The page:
Subject(s)
COVID-19 , Influenza Vaccines , Adult , COVID-19/epidemiology , COVID-19/prevention & control , COVID-19 Vaccines/therapeutic use , Humans , Influenza Vaccines/therapeutic use , Intention , Middle Aged , Motivation , United Kingdom , Vaccination
8.
PLoS Med ; 19(2): e1003919, 2022 02.
Article in English | MEDLINE | ID: covidwho-1753178

ABSTRACT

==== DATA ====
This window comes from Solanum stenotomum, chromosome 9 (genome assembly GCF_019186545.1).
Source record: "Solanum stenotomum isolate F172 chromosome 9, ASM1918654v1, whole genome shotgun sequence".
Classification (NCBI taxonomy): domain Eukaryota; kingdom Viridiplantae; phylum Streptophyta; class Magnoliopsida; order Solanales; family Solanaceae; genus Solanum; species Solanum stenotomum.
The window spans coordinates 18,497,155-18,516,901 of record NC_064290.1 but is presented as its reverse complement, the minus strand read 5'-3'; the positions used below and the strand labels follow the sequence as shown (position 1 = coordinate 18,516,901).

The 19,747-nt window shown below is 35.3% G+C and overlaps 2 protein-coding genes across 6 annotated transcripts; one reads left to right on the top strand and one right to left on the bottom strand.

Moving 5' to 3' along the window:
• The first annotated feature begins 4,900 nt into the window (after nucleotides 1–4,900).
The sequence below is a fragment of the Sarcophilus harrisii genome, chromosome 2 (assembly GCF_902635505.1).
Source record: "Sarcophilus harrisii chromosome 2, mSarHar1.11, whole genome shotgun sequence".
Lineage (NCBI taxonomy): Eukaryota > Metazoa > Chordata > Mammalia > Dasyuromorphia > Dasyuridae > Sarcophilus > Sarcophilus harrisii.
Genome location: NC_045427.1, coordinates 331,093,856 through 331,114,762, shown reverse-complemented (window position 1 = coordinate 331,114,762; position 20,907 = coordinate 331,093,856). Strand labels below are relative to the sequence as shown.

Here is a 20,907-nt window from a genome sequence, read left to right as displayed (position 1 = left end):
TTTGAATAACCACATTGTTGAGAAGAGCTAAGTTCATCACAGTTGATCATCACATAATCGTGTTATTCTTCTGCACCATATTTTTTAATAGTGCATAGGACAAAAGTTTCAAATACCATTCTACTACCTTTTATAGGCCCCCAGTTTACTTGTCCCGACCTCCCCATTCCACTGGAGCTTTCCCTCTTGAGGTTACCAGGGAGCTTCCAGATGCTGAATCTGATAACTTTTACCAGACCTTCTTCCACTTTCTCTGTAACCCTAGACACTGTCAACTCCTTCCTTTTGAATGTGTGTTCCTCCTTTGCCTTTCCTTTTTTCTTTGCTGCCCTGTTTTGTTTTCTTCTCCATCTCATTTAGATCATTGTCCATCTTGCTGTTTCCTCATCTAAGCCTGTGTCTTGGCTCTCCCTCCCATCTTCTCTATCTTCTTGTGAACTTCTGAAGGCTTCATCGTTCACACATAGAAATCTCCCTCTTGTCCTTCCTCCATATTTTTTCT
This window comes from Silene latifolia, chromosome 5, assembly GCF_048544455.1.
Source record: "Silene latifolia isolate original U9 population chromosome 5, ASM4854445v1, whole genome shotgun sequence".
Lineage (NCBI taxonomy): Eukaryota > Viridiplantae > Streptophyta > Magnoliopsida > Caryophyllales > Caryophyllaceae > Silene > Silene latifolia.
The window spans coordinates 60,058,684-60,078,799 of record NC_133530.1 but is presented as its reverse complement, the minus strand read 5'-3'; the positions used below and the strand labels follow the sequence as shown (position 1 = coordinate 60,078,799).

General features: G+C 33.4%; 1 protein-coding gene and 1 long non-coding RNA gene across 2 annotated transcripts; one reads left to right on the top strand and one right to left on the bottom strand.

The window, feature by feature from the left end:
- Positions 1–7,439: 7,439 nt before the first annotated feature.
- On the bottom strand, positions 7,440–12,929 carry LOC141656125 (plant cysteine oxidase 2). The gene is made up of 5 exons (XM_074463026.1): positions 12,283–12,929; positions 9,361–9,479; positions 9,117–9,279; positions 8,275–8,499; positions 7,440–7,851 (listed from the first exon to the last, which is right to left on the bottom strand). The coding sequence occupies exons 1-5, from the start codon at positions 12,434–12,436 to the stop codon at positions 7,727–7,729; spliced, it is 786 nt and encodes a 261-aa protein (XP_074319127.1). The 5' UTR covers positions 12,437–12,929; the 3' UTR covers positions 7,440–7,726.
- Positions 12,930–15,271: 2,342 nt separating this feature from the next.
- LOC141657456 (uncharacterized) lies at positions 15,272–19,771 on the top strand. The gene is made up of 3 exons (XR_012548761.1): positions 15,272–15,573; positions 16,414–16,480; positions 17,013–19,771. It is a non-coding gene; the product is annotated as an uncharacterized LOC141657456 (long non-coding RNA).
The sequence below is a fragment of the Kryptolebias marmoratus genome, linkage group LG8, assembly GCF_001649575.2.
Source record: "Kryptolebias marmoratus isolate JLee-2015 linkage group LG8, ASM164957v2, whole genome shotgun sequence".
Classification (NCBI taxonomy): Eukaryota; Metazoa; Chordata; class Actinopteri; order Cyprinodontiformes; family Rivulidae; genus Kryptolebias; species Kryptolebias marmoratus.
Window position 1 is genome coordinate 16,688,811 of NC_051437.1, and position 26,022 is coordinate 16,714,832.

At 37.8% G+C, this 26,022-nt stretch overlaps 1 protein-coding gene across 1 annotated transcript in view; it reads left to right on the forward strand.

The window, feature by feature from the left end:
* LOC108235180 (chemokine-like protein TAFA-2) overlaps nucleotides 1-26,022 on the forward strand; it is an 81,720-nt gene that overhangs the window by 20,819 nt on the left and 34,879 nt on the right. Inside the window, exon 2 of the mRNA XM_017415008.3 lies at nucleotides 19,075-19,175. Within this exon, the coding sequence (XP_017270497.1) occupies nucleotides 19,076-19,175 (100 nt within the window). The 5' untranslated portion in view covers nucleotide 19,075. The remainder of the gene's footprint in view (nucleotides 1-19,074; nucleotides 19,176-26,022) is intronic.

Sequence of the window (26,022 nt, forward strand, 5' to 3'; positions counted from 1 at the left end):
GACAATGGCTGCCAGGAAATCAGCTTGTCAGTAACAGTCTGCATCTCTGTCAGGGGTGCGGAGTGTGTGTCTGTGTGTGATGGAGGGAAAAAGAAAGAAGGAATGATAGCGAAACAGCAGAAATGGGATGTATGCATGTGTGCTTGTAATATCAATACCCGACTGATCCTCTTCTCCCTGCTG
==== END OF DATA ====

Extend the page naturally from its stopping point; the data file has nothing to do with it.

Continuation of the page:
BACKGROUND: Vaccination is the most effective means of preventing the spread of infectious diseases. Despite the proven benefits of vaccination, vaccine hesitancy keeps many people from getting vaccinated. METHODS AND FINDINGS: We conducted a large-scale cluster randomized controlled trial in Finland to test the effectiveness of centralized written reminders (distributed via mail) on influenza vaccination coverage. The study included the entire older adult population (aged 65 years and above) in 2 culturally and geographically distinct regions with historically low (31.8%, n = 7,398, mean age 75.5 years) and high (57.7%, n = 40,727, mean age 74.0 years) influenza vaccination coverage. The study population was randomized into 3 treatments: (i) no reminder (only in the region with low vaccination coverage); (ii) an individual-benefits reminder, informing recipients about the individual benefits of vaccination; and (iii) an individual- and social-benefits reminder, informing recipients about the additional social benefits of vaccination in the form of herd immunity. There was no control treatment group in the region with high vaccination coverage as general reminders had been sent in previous years. The primary endpoint was a record of influenza vaccination in the Finnish National Vaccination Register during a 5-month follow-up period (from October 18, 2018 to March 18, 2019). Vaccination coverage after the intervention in the region with historically low coverage was 41.8% in the individual-benefits treatment, 38.9% in the individual- and social-benefits treatment and 34.0% in the control treatment group. Vaccination coverage after the intervention in the region with historically high coverage was 59.0% in the individual-benefits treatment and 59.2% in the individual- and social-benefits treatment. The effect of receiving any type of reminder letter in comparison to control treatment group (no reminder) was 6.4 percentage points (95% CI: 3.6 to 9.1, p < 0.001). The effect of reminders was particularly large among individuals with no prior influenza vaccination (8.8 pp, 95% CI: 6.5 to 11.1, p < 0.001). There was a substantial positive effect (5.3 pp, 95% CI: 2.8 to 7.8, p < 0.001) among the most consistently unvaccinated individuals who had not received any type of vaccine during the 9 years prior to the study. There was no difference in influenza vaccination coverage between the individual-benefit reminder and the individual- and social-benefit reminder (region with low vaccination coverage: 2.9 pp, 95% CI: -0.4 to 6.1, p = 0.087, region with high vaccination coverage: 0.2 pp, 95% CI: -1.0 to 1.3, p = 0.724). Study limitations included potential contamination between the treatments due to information spillovers and the lack of control treatment group in the region with high vaccination coverage. CONCLUSIONS: In this study, we found that sending reminders was an effective and scalable intervention strategy to increase vaccination coverage in an older adult population with low vaccination coverage. Communicating the social benefits of vaccinations, in addition to individual benefits, did not enhance vaccination coverage. The effectiveness of letter reminders about the benefits of vaccination to improve influenza vaccination coverage may depend on the prior vaccination history of the population. TRIAL REGISTRATION: AEA RCT registry AEARCTR-0003520 and ClinicalTrials.gov NCT03748160.